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Published by dwybagus20

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Published by: dwybagus20 on Nov 18, 2012
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It consists of two main chambers, made of cast iron. They are
reservoir an compression chamber. The reservoir contains the fluid to
supply to the brake system. The Filler hole is covered with a plug which
contains an air vent, to keep the brake fluid always at atmospheric
pressure. The plug prevents the system from dust and watt particles.

Fig. Schematic view of Single Master Cylinder

The compression chamber contains a piston, primary and
secondary rubber cups, coil spring, outlet check valve and a rubber
seat. The compression chambers is connected with reservoir through
two holes larger port is called the intake port and the smaller port is
called the by pass port.

The pistons works inside the compression chamber and is
operated by the brake pedal through linkages. To prevent leakage there
are rubber seals on both ends of the pistons in the compression
chamber. A rubber boot covers the push rod end of the master cylinder
to keep it free from foreign matter. If check valve fails, air flows in to the
compression chamber which makes braking system to failure.

When the brake pedal in pressed down the piston inside the
cylinder pumps ort fluid in to the brake lined through the check valve as
a result, a fluid pressure is built up in the wheel cylinders. The moving
out wheel cylinder pistons expands the brake slices and the brakes are

When the brake pedal is released, the spring pressure in the
master cylinder moves Me piston to the backward. The liquid from the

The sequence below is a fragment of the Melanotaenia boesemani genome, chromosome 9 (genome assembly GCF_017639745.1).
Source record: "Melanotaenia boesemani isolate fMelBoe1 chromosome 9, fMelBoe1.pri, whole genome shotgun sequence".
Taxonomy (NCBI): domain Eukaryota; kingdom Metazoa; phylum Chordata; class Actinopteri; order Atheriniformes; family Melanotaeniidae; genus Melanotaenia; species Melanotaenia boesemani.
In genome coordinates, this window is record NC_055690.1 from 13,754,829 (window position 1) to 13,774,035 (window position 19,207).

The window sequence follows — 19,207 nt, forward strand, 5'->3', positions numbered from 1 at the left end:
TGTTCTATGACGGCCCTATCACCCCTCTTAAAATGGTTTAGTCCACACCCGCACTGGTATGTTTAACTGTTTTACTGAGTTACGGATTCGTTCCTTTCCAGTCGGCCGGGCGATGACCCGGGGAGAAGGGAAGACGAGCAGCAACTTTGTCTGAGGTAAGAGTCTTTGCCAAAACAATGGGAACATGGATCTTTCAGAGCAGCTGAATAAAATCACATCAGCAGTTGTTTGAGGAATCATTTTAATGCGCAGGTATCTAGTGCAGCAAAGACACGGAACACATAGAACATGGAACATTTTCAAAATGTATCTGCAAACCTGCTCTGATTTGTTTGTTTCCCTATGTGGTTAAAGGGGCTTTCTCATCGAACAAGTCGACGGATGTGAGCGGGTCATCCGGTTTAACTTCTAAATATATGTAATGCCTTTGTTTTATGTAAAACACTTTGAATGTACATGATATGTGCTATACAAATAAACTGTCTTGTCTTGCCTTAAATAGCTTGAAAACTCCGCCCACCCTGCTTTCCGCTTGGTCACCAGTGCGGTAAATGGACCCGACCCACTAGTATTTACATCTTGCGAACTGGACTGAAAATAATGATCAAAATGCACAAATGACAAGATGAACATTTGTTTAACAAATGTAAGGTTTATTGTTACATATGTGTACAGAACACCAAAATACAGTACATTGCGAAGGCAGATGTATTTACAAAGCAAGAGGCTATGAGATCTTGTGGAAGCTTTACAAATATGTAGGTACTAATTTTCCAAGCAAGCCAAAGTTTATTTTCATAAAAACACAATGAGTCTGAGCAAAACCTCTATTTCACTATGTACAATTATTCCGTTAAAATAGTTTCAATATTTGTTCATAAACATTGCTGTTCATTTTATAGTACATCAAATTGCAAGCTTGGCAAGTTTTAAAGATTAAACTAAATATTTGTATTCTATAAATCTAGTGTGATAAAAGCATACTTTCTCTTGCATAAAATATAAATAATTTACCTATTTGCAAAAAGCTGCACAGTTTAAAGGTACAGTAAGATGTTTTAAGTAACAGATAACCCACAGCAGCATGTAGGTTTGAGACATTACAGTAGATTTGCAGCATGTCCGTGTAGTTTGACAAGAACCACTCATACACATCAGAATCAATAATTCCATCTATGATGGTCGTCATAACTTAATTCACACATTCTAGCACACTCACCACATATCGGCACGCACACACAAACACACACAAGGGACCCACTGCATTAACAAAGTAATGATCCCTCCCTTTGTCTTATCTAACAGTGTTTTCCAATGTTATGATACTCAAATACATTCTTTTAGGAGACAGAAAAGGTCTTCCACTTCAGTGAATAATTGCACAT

four cylinders does not flow back at once. At the same time a partial
vacuum is developed in the compression chamber and unless this is
destroyed immediately, then chances of air leaking into the system.
Even a very small amount of air will render the brakes useless, since the
air being compressible.

This problem is solved by having intake port as shown, as soon as
same vacuum is formed, the atmospheric pressure in the fluid reservoir
forces the fluid through intake port and holes in the piston which
deflects the rubber cup and enters the compressions chamber,
destroying the vacuum.

But, by time this vacuum is destroyed, the fluid from the lines
comes back in reservoir by lining the fluid check valve off its seat. But-
the compression chamber is already full. The extra fluid coming from
the lines passes to the fluid reservoir through by- pass port.

When brake pedal is filly released, spring in the cylinder holds the
check vain against the rubber seat with sufficient pressure to maintains
6 to 8 lbs pressure in brake lines and wheel cylinder.

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